And so, I might add, doth runway remaining - if that speed isn't diminished by the most effective means possible. All the useful retardation will happen in that middle third of the runway. Backstick braking over that stretch will extend your lifespan as a professional pilot. Just sit back and think what it might feel like going off the end and through a blast fence at 50 knots with your toe-brakes fully depressed. You are advocating dismissal of a technique that might help avoid that trauma - just because you personally cannot cope with possible change/ come to terms with having been in ignorance for years? You can be a sceptic without being a heretic.
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"The simple overview is that the majority of the theory is correct, but in practice, there are too many variables for crews to judge. Thus they should not deviate from the manufacturer’s advice.
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I believe this to be what they call "the neo-Luddite Approach" You say you agree, but its novelty and other portents (re-introduction of a "new" technique) just strains your brain..... so far better to have the PNF just maintain a religiously neutral stick position after the nose is on - lest the great unknown should up and smite thee for your heresy.
In the fullness of time the industry may re-discover this technique of avoiding overruns. However I must admit that I have little personal faith that this may happen. There is great opposition to change of any sort within the airline industry. But who knows? In five to ten years time, Airbus might have automated the process. Please revisit this thread not before then.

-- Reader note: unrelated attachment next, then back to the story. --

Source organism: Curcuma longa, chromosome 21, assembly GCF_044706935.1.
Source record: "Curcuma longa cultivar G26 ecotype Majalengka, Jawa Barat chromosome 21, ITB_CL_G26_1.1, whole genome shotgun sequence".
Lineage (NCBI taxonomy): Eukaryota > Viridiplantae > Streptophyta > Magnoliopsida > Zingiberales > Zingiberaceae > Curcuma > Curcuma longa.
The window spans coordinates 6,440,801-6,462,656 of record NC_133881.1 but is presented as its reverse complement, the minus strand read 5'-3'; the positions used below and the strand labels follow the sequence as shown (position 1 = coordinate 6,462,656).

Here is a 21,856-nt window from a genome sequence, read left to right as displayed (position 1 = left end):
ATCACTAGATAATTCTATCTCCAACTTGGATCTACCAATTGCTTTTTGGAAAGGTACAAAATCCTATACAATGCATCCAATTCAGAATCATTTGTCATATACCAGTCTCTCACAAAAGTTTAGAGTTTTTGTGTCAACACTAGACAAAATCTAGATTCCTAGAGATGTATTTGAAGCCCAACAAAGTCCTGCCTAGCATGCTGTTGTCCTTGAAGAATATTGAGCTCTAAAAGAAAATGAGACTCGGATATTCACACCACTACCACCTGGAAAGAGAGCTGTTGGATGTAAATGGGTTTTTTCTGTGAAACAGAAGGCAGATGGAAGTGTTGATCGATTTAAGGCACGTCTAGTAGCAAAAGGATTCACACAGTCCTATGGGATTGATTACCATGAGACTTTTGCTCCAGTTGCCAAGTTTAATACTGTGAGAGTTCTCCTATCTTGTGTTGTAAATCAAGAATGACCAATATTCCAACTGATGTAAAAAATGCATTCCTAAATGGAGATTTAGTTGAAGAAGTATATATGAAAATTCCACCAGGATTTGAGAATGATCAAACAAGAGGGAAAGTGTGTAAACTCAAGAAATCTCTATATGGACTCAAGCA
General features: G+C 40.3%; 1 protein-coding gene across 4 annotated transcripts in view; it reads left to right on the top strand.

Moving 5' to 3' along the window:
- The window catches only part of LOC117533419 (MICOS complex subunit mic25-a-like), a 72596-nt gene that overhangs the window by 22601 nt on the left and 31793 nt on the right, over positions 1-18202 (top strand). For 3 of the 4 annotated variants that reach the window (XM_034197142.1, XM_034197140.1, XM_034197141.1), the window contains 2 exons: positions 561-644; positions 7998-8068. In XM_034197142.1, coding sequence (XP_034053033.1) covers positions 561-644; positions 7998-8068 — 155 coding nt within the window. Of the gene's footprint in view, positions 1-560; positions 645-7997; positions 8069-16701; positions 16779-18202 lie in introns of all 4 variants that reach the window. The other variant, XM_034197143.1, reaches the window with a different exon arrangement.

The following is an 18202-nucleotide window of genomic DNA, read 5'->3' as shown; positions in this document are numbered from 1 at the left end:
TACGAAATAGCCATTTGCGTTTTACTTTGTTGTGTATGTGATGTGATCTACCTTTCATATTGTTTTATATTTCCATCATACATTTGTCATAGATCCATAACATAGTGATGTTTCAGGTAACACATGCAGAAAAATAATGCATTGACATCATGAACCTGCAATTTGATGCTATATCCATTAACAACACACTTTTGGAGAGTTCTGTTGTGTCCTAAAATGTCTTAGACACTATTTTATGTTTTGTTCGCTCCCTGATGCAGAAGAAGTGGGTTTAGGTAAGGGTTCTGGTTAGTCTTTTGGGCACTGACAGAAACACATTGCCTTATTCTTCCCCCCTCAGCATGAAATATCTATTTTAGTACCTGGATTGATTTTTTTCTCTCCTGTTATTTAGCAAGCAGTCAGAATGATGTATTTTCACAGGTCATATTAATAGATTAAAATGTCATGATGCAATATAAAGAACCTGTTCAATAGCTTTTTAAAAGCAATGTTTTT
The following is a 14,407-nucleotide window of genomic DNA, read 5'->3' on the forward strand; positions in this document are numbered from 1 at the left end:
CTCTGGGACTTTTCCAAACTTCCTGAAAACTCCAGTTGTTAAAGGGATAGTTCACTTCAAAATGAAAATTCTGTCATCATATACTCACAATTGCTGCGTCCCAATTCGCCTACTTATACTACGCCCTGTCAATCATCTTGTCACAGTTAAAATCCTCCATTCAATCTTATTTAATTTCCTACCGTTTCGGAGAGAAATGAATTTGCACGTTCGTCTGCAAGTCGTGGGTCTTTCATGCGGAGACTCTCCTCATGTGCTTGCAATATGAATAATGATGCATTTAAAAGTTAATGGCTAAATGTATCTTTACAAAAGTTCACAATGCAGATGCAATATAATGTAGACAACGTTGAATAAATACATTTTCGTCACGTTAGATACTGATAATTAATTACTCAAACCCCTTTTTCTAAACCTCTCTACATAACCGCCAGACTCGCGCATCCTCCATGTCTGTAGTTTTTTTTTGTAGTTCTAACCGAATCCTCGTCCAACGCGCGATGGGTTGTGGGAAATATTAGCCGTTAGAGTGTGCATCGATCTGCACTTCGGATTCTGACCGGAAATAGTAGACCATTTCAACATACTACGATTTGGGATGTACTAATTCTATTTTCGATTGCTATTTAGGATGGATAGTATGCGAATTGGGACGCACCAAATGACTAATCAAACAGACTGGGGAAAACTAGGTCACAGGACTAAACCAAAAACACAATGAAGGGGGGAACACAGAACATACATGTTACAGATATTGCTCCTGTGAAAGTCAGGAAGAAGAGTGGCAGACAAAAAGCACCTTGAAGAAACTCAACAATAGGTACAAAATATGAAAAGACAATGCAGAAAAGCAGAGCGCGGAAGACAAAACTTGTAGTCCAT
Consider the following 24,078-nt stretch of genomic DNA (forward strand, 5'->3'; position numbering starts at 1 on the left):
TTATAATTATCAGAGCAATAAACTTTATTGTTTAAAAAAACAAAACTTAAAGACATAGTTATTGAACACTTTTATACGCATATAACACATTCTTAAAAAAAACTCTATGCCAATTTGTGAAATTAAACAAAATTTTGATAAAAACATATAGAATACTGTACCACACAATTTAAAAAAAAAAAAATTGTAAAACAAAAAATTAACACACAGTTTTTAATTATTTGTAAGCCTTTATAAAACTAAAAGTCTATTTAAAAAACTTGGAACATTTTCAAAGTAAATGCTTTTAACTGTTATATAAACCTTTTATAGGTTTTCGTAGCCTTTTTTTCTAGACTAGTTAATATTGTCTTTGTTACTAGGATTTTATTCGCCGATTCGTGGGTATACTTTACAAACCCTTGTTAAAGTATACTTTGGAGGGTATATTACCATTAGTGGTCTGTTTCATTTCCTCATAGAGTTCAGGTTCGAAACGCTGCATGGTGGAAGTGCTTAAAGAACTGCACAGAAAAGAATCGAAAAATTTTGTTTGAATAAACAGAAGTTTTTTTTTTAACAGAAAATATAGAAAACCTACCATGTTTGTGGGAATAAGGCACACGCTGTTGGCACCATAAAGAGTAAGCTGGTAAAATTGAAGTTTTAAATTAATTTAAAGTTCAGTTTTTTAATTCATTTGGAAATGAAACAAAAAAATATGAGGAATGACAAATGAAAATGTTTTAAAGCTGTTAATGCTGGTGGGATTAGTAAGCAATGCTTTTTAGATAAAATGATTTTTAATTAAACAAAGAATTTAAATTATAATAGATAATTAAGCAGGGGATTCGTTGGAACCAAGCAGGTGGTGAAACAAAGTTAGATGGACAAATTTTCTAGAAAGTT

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CHORNEDSNORKACK
Sorry, but I don't understand technical Esperanto. You will have to re-post that in pellucid English prose. If another Ppruner understood what you were postulating and it made sense to him, I'm sure that he will assist by re-positing the theory. I fear that this thread is being intentionally gibberished (a form of obfuscation) in order to denature it, so I'd ask the mods to please now lock it up.
OVERTALK is offline  
Old 9th Jan 2006, 23:37
  #31 (permalink)  
 
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NoseWheel not a Fulcrum

The fulcrum on the ground is the maingear axle. Backstick produces down force at the tail which:
  1. Adds to the total load on all gears
  2. Produces a nose up moment which relieves a portion of the load on the nose gear such that the maingear supports a larger portion of the total weight plus any aerodynamic downforce.
This may result in a change in AOA and lift, but as certain pilots have found this technique useful on certain types, it stands to reason that there remains a substantial net benefit on those types.